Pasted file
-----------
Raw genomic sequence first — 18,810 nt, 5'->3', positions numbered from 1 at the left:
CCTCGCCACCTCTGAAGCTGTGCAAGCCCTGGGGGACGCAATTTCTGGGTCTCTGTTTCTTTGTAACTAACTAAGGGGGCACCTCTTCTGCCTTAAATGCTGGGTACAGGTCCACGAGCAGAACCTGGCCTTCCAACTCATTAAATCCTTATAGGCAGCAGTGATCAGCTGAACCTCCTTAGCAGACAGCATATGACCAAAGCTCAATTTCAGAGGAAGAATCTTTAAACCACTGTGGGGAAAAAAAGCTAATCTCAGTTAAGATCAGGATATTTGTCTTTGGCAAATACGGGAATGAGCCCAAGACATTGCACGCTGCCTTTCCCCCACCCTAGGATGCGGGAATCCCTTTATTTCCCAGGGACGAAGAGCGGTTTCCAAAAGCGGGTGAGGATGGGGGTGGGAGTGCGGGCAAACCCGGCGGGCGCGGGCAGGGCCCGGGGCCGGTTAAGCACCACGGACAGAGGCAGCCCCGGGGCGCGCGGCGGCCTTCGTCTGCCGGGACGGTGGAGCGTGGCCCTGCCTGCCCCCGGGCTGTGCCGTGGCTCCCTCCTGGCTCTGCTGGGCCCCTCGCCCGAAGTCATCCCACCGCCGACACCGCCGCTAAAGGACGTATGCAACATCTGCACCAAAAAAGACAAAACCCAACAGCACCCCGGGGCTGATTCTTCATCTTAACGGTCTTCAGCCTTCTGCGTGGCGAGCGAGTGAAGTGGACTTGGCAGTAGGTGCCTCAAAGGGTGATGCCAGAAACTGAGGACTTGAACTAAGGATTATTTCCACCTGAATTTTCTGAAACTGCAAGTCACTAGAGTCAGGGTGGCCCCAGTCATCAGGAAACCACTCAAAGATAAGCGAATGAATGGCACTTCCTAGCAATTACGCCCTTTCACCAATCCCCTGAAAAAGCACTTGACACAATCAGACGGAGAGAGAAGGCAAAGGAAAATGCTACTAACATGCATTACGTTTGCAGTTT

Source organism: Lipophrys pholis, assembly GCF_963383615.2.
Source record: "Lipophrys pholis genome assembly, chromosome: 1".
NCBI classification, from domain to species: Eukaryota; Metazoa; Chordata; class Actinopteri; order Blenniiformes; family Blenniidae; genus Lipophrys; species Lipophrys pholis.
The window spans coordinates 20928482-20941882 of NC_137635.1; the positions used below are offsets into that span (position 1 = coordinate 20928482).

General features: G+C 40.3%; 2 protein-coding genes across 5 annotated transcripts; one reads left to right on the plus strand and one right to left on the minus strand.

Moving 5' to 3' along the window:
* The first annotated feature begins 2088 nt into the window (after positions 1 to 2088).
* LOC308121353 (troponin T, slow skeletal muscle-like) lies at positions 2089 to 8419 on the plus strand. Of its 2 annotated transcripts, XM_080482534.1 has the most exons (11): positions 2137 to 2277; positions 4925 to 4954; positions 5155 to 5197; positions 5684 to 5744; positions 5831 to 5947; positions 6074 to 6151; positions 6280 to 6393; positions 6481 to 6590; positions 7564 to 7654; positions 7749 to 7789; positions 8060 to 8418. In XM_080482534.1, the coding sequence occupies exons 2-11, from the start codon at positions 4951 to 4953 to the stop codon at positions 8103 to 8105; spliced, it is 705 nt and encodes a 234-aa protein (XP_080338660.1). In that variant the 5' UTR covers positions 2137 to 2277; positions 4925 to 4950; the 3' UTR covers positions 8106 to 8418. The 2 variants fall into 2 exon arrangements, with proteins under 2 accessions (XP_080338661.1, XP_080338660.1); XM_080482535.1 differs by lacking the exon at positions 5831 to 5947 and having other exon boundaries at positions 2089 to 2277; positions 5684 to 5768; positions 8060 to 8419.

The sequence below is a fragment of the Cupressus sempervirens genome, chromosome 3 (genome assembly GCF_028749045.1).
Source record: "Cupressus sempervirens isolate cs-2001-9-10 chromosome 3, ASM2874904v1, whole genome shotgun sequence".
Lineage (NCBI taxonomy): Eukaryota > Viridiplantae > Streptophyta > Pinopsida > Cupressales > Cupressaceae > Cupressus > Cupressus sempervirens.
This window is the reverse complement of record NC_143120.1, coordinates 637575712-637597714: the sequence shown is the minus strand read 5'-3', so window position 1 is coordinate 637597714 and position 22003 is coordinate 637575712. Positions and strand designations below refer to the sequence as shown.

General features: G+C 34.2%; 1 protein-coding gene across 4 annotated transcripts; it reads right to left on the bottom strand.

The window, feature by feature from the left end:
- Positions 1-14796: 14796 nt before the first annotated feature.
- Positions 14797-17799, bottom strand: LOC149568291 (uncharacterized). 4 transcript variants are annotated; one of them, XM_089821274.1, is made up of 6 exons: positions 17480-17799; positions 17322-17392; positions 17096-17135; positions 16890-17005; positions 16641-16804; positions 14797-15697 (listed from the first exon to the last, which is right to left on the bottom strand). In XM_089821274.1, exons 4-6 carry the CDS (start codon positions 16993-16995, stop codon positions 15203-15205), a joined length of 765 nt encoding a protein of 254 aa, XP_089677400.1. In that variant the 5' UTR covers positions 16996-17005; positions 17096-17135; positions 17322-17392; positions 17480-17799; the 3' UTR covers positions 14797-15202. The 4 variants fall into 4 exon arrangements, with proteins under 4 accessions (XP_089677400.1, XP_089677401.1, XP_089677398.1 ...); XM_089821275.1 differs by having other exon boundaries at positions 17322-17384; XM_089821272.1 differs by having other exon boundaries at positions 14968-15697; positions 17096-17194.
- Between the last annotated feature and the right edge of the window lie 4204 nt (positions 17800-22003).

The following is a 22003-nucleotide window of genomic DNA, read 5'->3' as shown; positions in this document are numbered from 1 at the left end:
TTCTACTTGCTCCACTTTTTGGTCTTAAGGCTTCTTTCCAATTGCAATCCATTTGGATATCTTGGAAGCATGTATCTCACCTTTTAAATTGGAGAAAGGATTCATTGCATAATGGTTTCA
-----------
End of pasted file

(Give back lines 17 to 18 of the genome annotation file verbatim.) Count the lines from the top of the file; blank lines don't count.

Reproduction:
- Positions 1-14796: 14796 nt before the first annotated feature.
- Positions 14797-17799, bottom strand: LOC149568291 (uncharacterized). 4 transcript variants are annotated; one of them, XM_089821274.1, is made up of 6 exons: positions 17480-17799; positions 17322-17392; positions 17096-17135; positions 16890-17005; positions 16641-16804; positions 14797-15697 (listed from the first exon to the last, which is right to left on the bottom strand). In XM_089821274.1, exons 4-6 carry the CDS (start codon positions 16993-16995, stop codon positions 15203-15205), a joined length of 765 nt encoding a protein of 254 aa, XP_089677400.1. In that variant the 5' UTR covers positions 16996-17005; positions 17096-17135; positions 17322-17392; positions 17480-17799; the 3' UTR covers positions 14797-15202. The 4 variants fall into 4 exon arrangements, with proteins under 4 accessions (XP_089677400.1, XP_089677401.1, XP_089677398.1 ...); XM_089821275.1 differs by having other exon boundaries at positions 17322-17384; XM_089821272.1 differs by having other exon boundaries at positions 14968-15697; positions 17096-17194.